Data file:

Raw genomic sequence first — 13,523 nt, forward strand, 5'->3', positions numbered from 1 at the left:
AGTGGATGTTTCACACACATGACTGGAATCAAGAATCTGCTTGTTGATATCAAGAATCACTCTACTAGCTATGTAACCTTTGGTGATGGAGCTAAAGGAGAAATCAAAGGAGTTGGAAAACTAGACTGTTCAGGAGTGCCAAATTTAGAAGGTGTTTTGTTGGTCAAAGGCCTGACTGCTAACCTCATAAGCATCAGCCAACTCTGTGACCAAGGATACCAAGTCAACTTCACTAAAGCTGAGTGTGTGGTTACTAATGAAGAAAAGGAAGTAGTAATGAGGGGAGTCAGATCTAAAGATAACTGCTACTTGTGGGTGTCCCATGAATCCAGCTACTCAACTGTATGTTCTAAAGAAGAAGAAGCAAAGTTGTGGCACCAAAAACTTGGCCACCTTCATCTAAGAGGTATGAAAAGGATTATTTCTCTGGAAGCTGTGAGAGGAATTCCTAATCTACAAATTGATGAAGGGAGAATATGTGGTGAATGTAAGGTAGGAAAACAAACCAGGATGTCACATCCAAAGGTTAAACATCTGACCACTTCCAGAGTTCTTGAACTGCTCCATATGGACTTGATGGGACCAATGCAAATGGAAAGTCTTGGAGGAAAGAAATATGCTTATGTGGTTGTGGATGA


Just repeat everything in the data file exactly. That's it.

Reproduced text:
Raw genomic sequence first — 13,523 nt, forward strand, 5'->3', positions numbered from 1 at the left:
AGTGGATGTTTCACACACATGACTGGAATCAAGAATCTGCTTGTTGATATCAAGAATCACTCTACTAGCTATGTAACCTTTGGTGATGGAGCTAAAGGAGAAATCAAAGGAGTTGGAAAACTAGACTGTTCAGGAGTGCCAAATTTAGAAGGTGTTTTGTTGGTCAAAGGCCTGACTGCTAACCTCATAAGCATCAGCCAACTCTGTGACCAAGGATACCAAGTCAACTTCACTAAAGCTGAGTGTGTGGTTACTAATGAAGAAAAGGAAGTAGTAATGAGGGGAGTCAGATCTAAAGATAACTGCTACTTGTGGGTGTCCCATGAATCCAGCTACTCAACTGTATGTTCTAAAGAAGAAGAAGCAAAGTTGTGGCACCAAAAACTTGGCCACCTTCATCTAAGAGGTATGAAAAGGATTATTTCTCTGGAAGCTGTGAGAGGAATTCCTAATCTACAAATTGATGAAGGGAGAATATGTGGTGAATGTAAGGTAGGAAAACAAACCAGGATGTCACATCCAAAGGTTAAACATCTGACCACTTCCAGAGTTCTTGAACTGCTCCATATGGACTTGATGGGACCAATGCAAATGGAAAGTCTTGGAGGAAAGAAATATGCTTATGTGGTTGTGGATGA